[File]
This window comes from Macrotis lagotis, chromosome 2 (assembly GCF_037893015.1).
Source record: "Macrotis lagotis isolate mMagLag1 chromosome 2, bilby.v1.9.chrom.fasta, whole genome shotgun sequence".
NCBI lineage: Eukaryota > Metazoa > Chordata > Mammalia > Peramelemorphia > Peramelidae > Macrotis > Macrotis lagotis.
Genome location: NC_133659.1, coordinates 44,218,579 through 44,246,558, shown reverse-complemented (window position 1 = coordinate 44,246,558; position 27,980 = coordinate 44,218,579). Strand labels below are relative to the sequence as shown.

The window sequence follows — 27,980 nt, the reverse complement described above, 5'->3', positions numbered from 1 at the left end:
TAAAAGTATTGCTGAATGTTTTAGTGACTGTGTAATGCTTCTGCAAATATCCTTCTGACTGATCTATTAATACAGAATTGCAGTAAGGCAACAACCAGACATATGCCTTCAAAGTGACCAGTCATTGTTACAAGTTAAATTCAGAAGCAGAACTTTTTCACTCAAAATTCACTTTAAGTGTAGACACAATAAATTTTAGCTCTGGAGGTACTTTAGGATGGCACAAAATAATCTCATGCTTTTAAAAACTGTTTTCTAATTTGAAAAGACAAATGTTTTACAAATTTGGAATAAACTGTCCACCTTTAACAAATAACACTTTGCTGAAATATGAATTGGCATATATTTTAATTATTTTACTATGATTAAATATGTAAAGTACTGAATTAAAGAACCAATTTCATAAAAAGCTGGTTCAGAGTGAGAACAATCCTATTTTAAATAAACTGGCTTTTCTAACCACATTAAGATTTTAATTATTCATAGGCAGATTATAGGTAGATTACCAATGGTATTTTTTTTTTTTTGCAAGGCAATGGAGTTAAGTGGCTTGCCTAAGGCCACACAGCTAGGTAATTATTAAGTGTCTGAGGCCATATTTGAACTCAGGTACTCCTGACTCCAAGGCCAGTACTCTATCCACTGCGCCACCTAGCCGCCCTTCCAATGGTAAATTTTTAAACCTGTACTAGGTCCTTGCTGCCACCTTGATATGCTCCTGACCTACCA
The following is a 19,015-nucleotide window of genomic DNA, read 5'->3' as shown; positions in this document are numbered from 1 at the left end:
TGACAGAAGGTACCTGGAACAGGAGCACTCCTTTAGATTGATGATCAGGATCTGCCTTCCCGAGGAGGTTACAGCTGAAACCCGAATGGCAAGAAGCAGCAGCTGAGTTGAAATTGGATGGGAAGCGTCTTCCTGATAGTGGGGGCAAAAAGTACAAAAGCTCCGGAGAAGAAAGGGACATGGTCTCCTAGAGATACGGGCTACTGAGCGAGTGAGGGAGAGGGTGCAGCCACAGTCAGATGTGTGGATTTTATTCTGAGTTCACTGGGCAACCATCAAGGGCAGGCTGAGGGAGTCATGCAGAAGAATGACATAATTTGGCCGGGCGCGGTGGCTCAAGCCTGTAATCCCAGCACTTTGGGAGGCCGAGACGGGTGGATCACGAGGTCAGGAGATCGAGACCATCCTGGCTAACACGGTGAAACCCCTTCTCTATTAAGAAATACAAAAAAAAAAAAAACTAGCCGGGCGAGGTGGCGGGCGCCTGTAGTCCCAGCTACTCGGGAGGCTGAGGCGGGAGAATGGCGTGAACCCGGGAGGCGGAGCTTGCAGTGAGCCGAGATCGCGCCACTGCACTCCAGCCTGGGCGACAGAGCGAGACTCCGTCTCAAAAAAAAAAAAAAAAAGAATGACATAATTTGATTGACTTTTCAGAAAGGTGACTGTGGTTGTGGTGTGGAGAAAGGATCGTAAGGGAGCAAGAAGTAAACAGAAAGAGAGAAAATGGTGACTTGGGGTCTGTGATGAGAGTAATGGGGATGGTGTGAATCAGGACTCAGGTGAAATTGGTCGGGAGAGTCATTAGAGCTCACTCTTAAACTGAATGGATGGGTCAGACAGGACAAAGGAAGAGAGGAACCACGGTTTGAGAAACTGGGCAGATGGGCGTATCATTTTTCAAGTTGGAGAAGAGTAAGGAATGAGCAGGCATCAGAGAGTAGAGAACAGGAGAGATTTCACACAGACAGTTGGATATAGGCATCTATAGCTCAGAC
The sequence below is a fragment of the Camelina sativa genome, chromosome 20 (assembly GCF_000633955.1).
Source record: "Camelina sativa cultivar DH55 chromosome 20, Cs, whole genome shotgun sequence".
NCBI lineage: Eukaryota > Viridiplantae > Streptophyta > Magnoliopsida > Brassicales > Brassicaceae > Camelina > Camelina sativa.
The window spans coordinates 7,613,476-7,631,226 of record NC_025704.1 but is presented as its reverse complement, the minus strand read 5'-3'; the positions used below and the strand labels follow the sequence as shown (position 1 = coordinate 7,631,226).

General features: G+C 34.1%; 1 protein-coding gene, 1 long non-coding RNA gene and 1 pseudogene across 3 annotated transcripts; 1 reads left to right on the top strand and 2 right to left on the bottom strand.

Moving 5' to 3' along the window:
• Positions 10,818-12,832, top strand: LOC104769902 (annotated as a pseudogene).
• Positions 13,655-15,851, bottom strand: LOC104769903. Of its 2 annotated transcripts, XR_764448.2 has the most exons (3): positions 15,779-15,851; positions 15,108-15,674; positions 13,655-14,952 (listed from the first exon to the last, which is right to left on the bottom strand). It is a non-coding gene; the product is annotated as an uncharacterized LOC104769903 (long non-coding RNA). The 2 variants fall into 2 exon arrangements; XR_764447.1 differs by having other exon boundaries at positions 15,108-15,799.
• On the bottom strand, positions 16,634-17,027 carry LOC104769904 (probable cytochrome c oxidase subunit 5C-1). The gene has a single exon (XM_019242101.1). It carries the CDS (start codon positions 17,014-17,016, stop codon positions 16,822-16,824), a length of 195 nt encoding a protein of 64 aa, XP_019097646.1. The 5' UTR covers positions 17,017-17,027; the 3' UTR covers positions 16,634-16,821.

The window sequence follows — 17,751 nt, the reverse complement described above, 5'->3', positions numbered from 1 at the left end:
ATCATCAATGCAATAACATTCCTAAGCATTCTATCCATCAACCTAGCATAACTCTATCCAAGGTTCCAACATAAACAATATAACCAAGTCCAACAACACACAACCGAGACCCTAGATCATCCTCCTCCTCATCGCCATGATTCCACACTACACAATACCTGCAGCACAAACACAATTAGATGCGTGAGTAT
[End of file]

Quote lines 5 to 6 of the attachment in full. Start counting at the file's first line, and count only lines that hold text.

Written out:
The window sequence follows — 27,980 nt, the reverse complement described above, 5'->3', positions numbered from 1 at the left end:
TAAAAGTATTGCTGAATGTTTTAGTGACTGTGTAATGCTTCTGCAAATATCCTTCTGACTGATCTATTAATACAGAATTGCAGTAAGGCAACAACCAGACATATGCCTTCAAAGTGACCAGTCATTGTTACAAGTTAAATTCAGAAGCAGAACTTTTTCACTCAAAATTCACTTTAAGTGTAGACACAATAAATTTTAGCTCTGGAGGTACTTTAGGATGGCACAAAATAATCTCATGCTTTTAAAAACTGTTTTCTAATTTGAAAAGACAAATGTTTTACAAATTTGGAATAAACTGTCCACCTTTAACAAATAACACTTTGCTGAAATATGAATTGGCATATATTTTAATTATTTTACTATGATTAAATATGTAAAGTACTGAATTAAAGAACCAATTTCATAAAAAGCTGGTTCAGAGTGAGAACAATCCTATTTTAAATAAACTGGCTTTTCTAACCACATTAAGATTTTAATTATTCATAGGCAGATTATAGGTAGATTACCAATGGTATTTTTTTTTTTTTGCAAGGCAATGGAGTTAAGTGGCTTGCCTAAGGCCACACAGCTAGGTAATTATTAAGTGTCTGAGGCCATATTTGAACTCAGGTACTCCTGACTCCAAGGCCAGTACTCTATCCACTGCGCCACCTAGCCGCCCTTCCAATGGTAAATTTTTAAACCTGTACTAGGTCCTTGCTGCCACCTTGATATGCTCCTGACCTACCA